Investing.com – The dollar fell to more than one-week lows against a basket of the other major currencies on Tuesday as relief over the U.S.-China trade truce gave way to concerns that a full resolution to the trade conflict will be difficult to reach.
Optimism over a breakthrough in the trade war dimmed after statements on Monday by various Trump administration officials shed little light on the specifics of any Sino-U.S. trade agreement.
The , which measures the greenback’s strength against a basket of six major currencies, was down 0.45% to 96.53 by 03:56 AM GMT (08:56 AM GMT), the lowest level since Nov. 23.
Moves in bond markets also pointed to concerns over the tentative ceasefire between Beijing and Washington.
Yields on 10-year U.S. Treasuries, which move inversely to prices, continued to tick lower after dropping below the 3% level on Monday, touching the lowest level since mid-September.
“Falling U.S. yields are a negative for the dollar, especially versus the major currencies,” said Rodrigo Catril, senior currency strategist at NAB.
The curve between 3-year and 5-year notes inverted for the first time since 2007 on Monday.
The 2-year and 10-year yield curve is a key focus for investors as an inversion is seen as predictor of a U.S. recession. A yield curve is said to be inverted when yields on longer-dated maturity bonds are lower than shorter-dated bonds.
The yield curve has flattened as continuing interest rate hikes send short-dated yields higher, while longer-dated Treasury yields are kept down by tepid inflation and slowing global growth.
Catril added that U.S. Treasury yields are near crucial technical support levels, a break of which could add further pressure on U.S. yields and the dollar.
The dollar index rose to the highest levels of the year in early November boosted by expectations for a faster pace of rate hikes by the Federal Reserve as the U.S. economy remained robust.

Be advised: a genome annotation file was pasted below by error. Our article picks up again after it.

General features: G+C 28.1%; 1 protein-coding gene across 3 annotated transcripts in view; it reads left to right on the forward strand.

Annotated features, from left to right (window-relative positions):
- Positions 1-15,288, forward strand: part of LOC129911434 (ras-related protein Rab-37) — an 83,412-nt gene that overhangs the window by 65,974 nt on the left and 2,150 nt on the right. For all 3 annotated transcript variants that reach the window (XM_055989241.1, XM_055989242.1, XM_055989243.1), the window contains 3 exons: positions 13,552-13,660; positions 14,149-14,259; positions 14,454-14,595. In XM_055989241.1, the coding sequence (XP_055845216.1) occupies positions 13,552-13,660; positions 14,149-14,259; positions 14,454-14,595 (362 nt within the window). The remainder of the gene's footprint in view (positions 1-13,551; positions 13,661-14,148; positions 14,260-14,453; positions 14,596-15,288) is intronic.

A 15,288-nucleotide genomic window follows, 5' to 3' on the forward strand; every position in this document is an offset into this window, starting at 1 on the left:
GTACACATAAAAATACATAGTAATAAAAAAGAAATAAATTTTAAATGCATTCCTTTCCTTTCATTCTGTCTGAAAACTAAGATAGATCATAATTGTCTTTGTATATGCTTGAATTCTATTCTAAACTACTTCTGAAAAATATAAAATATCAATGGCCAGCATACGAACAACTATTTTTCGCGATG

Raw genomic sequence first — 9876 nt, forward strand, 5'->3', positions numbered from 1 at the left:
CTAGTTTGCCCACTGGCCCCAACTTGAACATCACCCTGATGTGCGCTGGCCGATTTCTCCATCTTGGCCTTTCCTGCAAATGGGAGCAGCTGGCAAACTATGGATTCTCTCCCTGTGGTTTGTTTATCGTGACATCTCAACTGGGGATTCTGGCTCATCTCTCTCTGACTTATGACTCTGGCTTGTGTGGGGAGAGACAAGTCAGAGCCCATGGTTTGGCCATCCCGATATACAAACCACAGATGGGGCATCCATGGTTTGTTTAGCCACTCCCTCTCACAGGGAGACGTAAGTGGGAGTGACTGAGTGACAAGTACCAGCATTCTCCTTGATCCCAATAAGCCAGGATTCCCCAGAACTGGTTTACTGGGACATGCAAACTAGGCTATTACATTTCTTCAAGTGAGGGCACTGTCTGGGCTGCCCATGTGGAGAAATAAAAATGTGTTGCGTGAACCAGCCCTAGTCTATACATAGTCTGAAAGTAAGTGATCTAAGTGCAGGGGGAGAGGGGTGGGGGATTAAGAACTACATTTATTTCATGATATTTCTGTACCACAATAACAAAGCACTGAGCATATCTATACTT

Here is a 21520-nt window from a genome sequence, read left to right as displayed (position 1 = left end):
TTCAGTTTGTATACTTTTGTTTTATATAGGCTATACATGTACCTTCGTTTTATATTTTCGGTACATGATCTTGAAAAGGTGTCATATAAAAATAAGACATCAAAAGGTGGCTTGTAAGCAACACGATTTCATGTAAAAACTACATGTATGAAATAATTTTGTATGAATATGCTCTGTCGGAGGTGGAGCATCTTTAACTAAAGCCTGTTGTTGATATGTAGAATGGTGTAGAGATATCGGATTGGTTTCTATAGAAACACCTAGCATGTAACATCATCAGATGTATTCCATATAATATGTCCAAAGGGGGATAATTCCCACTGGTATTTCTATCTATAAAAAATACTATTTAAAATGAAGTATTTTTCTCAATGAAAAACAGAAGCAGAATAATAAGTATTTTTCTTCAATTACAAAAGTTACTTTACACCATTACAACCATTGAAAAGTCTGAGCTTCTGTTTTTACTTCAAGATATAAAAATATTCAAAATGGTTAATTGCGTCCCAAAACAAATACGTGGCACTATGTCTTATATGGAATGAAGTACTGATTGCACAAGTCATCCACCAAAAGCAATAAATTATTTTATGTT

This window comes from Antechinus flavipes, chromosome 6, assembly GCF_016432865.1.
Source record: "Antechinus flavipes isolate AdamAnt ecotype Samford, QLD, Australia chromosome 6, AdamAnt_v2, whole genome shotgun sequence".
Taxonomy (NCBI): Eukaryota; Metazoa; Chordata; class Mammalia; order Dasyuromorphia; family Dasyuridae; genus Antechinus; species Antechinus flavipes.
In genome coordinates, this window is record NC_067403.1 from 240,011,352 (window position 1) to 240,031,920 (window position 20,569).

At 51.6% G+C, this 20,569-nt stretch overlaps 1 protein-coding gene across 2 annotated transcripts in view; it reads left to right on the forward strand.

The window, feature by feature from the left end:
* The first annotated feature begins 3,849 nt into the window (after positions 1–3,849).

But the dollar has come under pressure since comments by Fed Chairman Jerome Powell last week were interpreted by markets as an indication that the central bank could slow its program of rate hikes.
The Fed is widely expected to raise rates at its upcoming Dec. 18-19 meeting and has indicated that it could raise rates three times in 2019, but markets are currently pricing in just one rate hike next year.
The dollar fell to more than one-week lows against the yen, with down 0.62% 112.96.
The euro was higher against the softer dollar, with adding on 0.26% to trade at 1.1384.
The pound also gained ground, with rising 0.39% to 1.2772, after falling below the 1.27 level on Monday for the first time since Oct.31.
Sterling has posted losses for three consecutive weeks as traders bet that British Prime Minister Theresa May will not be able to pass her Brexit deal through parliament on Dec. 11.
— Reuters contributed to this report
Fusion Media or anyone involved with Fusion Media will not accept any liability for loss or damage as a result of reliance on the information including data, quotes, charts and buy/sell signals contained within this website. Please be fully informed regarding the risks and costs associated with trading the financial markets, it is one of the riskiest investment forms possible.